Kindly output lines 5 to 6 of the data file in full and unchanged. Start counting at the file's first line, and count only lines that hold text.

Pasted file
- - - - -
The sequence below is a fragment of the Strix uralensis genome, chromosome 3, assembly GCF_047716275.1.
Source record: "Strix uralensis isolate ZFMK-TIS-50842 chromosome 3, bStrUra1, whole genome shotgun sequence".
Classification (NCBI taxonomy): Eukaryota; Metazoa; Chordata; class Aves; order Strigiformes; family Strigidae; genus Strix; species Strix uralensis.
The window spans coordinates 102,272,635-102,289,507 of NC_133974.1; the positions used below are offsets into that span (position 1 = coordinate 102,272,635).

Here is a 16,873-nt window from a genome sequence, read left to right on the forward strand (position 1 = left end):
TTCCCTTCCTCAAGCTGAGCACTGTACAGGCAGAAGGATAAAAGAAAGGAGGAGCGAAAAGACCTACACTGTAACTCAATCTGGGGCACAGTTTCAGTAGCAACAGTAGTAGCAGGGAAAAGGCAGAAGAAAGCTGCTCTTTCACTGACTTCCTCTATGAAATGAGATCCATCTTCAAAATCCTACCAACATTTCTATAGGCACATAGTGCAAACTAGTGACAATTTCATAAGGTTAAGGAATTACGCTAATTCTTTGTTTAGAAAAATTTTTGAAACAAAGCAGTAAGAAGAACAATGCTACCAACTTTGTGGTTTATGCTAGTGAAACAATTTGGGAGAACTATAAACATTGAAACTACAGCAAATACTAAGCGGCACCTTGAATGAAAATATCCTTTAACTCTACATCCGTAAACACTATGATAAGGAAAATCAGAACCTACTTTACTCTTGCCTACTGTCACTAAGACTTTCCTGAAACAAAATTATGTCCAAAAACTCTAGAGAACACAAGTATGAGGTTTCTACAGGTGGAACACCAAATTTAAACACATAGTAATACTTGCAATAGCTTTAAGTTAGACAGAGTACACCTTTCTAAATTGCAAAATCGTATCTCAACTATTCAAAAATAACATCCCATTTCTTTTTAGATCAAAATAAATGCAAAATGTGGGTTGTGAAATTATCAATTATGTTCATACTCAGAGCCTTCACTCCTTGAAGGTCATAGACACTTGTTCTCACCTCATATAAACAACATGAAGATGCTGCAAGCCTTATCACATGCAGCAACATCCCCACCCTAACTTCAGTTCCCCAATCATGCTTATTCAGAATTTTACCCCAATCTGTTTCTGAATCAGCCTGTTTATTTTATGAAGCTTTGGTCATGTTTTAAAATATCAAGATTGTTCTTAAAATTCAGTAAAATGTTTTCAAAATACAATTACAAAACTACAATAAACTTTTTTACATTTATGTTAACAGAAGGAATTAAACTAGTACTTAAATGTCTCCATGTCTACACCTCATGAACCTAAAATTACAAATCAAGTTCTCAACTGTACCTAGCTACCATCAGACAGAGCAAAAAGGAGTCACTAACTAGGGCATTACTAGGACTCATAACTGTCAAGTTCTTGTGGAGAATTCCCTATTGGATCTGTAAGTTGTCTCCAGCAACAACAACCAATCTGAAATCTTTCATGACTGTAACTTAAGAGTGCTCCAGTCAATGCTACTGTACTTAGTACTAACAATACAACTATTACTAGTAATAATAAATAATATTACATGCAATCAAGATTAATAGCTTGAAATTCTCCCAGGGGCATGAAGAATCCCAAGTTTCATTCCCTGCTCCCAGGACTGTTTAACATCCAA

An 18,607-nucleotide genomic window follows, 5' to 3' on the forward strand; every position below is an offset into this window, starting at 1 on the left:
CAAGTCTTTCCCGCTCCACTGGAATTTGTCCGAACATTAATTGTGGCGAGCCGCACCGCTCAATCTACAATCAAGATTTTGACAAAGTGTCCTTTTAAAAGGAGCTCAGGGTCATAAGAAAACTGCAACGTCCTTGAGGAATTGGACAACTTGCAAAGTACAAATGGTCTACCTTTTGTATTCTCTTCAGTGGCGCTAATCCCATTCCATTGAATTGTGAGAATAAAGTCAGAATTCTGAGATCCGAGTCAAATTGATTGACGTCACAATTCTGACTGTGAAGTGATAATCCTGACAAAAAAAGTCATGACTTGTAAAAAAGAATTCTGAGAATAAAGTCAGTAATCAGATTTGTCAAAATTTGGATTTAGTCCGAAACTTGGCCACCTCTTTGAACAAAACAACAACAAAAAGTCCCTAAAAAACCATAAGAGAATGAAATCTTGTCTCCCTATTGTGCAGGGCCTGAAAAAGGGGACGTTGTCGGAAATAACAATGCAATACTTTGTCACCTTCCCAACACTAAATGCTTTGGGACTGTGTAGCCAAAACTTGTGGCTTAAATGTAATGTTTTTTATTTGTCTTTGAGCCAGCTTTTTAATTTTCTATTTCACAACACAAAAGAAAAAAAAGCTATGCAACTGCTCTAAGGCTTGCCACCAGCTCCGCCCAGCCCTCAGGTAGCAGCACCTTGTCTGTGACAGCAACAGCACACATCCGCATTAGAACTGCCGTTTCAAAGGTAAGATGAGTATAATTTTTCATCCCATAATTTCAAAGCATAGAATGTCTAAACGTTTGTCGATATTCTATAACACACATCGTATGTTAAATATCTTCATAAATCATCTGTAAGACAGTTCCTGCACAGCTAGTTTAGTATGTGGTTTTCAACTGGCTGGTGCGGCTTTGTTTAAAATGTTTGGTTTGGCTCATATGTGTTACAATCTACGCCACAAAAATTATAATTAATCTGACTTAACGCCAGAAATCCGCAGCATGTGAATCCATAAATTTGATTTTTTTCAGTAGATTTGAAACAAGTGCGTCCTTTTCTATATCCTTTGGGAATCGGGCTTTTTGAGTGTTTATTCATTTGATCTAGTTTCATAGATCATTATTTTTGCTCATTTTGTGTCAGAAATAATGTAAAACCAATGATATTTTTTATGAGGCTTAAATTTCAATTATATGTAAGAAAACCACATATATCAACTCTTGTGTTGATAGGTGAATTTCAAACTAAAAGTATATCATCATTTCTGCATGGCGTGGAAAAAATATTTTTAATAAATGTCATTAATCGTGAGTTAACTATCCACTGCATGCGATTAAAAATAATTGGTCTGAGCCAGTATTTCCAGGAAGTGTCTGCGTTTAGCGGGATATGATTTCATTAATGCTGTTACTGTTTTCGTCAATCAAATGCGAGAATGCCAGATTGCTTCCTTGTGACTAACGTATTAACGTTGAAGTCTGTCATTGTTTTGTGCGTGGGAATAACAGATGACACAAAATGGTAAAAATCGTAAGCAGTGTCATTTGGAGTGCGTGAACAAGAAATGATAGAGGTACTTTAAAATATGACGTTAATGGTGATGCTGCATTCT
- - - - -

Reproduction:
Here is a 16,873-nt window from a genome sequence, read left to right on the forward strand (position 1 = left end):
TTCCCTTCCTCAAGCTGAGCACTGTACAGGCAGAAGGATAAAAGAAAGGAGGAGCGAAAAGACCTACACTGTAACTCAATCTGGGGCACAGTTTCAGTAGCAACAGTAGTAGCAGGGAAAAGGCAGAAGAAAGCTGCTCTTTCACTGACTTCCTCTATGAAATGAGATCCATCTTCAAAATCCTACCAACATTTCTATAGGCACATAGTGCAAACTAGTGACAATTTCATAAGGTTAAGGAATTACGCTAATTCTTTGTTTAGAAAAATTTTTGAAACAAAGCAGTAAGAAGAACAATGCTACCAACTTTGTGGTTTATGCTAGTGAAACAATTTGGGAGAACTATAAACATTGAAACTACAGCAAATACTAAGCGGCACCTTGAATGAAAATATCCTTTAACTCTACATCCGTAAACACTATGATAAGGAAAATCAGAACCTACTTTACTCTTGCCTACTGTCACTAAGACTTTCCTGAAACAAAATTATGTCCAAAAACTCTAGAGAACACAAGTATGAGGTTTCTACAGGTGGAACACCAAATTTAAACACATAGTAATACTTGCAATAGCTTTAAGTTAGACAGAGTACACCTTTCTAAATTGCAAAATCGTATCTCAACTATTCAAAAATAACATCCCATTTCTTTTTAGATCAAAATAAATGCAAAATGTGGGTTGTGAAATTATCAATTATGTTCATACTCAGAGCCTTCACTCCTTGAAGGTCATAGACACTTGTTCTCACCTCATATAAACAACATGAAGATGCTGCAAGCCTTATCACATGCAGCAACATCCCCACCCTAACTTCAGTTCCCCAATCATGCTTATTCAGAATTTTACCCCAATCTGTTTCTGAATCAGCCTGTTTATTTTATGAAGCTTTGGTCATGTTTTAAAATATCAAGATTGTTCTTAAAATTCAGTAAAATGTTTTCAAAATACAATTACAAAACTACAATAAACTTTTTTACATTTATGTTAACAGAAGGAATTAAACTAGTACTTAAATGTCTCCATGTCTACACCTCATGAACCTAAAATTACAAATCAAGTTCTCAACTGTACCTAGCTACCATCAGACAGAGCAAAAAGGAGTCACTAACTAGGGCATTACTAGGACTCATAACTGTCAAGTTCTTGTGGAGAATTCCCTATTGGATCTGTAAGTTGTCTCCAGCAACAACAACCAATCTGAAATCTTTCATGACTGTAACTTAAGAGTGCTCCAGTCAATGCTACTGTACTTAGTACTAACAATACAACTATTACTAGTAATAATAAATAATATTACATGCAATCAAGATTAATAGCTTGAAATTCTCCCAGGGGCATGAAGAATCCCAAGTTTCATTCCCTGCTCCCAGGACTGTTTAACATCCAA